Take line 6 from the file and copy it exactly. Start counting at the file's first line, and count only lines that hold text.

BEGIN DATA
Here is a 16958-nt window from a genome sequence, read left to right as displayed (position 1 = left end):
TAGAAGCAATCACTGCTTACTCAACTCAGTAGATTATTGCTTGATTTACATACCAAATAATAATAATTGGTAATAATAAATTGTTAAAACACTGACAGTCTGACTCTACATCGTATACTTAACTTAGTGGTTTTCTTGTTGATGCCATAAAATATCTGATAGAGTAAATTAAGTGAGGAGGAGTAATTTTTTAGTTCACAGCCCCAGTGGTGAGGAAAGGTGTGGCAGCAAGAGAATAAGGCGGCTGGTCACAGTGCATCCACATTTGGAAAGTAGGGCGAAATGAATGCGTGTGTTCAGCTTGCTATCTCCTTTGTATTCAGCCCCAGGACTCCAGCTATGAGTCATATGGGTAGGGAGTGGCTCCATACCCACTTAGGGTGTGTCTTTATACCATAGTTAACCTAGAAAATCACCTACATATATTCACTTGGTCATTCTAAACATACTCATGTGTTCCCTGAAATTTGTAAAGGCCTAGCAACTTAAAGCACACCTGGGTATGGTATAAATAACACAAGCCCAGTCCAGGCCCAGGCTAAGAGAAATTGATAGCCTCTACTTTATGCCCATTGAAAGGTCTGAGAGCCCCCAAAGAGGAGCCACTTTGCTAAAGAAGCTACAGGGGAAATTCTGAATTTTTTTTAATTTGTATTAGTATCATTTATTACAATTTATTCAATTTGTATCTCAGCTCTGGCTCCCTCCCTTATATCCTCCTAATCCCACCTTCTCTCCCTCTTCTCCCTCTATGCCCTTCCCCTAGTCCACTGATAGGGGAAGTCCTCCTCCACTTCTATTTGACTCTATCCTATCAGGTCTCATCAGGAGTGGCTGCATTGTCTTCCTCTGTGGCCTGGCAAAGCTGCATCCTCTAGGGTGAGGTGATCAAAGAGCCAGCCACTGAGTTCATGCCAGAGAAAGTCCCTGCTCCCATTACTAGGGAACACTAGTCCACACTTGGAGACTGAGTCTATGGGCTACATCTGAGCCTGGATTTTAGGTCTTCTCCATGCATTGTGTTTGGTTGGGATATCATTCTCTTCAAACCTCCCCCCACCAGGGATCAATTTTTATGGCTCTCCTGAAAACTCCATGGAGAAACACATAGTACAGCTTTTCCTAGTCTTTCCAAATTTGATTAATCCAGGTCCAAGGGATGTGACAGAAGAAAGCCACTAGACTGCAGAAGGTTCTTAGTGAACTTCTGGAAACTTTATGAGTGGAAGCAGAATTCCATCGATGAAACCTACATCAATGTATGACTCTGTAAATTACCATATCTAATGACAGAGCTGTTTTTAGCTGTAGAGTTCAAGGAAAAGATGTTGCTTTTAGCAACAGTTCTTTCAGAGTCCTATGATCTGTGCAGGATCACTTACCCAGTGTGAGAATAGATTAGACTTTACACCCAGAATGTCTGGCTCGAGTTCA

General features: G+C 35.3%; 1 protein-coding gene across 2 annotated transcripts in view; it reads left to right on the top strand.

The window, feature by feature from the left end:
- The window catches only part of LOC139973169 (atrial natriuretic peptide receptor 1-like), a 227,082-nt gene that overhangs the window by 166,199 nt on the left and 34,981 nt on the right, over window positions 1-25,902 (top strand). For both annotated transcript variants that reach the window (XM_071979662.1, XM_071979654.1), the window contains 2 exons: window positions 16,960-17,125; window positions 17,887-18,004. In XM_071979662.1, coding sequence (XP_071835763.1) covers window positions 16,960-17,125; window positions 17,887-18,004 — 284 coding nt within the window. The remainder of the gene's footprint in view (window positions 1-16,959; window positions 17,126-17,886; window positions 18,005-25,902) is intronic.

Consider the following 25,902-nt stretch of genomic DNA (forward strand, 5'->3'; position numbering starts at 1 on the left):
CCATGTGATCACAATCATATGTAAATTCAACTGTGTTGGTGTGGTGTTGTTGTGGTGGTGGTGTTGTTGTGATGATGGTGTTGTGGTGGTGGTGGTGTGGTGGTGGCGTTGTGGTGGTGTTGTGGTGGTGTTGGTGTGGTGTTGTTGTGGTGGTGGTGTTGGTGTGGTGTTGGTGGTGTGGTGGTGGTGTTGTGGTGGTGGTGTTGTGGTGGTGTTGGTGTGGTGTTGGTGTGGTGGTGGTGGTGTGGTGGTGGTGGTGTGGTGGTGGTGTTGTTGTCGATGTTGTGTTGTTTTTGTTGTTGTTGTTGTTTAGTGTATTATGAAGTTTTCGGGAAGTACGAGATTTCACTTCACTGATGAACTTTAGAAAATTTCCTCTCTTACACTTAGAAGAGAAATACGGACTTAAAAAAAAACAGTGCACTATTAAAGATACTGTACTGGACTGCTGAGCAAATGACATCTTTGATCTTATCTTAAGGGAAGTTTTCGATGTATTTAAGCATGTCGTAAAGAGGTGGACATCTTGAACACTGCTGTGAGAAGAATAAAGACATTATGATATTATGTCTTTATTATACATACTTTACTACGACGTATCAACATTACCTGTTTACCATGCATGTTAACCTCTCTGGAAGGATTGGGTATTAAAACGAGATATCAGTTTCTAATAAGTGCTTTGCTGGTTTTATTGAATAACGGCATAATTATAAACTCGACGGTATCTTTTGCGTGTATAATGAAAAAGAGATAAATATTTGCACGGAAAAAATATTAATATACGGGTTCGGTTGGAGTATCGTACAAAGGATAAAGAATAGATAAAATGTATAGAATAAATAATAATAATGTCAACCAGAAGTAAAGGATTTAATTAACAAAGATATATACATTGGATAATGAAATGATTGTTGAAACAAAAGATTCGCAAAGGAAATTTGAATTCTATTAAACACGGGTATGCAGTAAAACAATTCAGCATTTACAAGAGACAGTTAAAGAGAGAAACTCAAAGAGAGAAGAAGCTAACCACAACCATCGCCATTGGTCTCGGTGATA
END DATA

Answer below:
Consider the following 25,902-nt stretch of genomic DNA (forward strand, 5'->3'; position numbering starts at 1 on the left):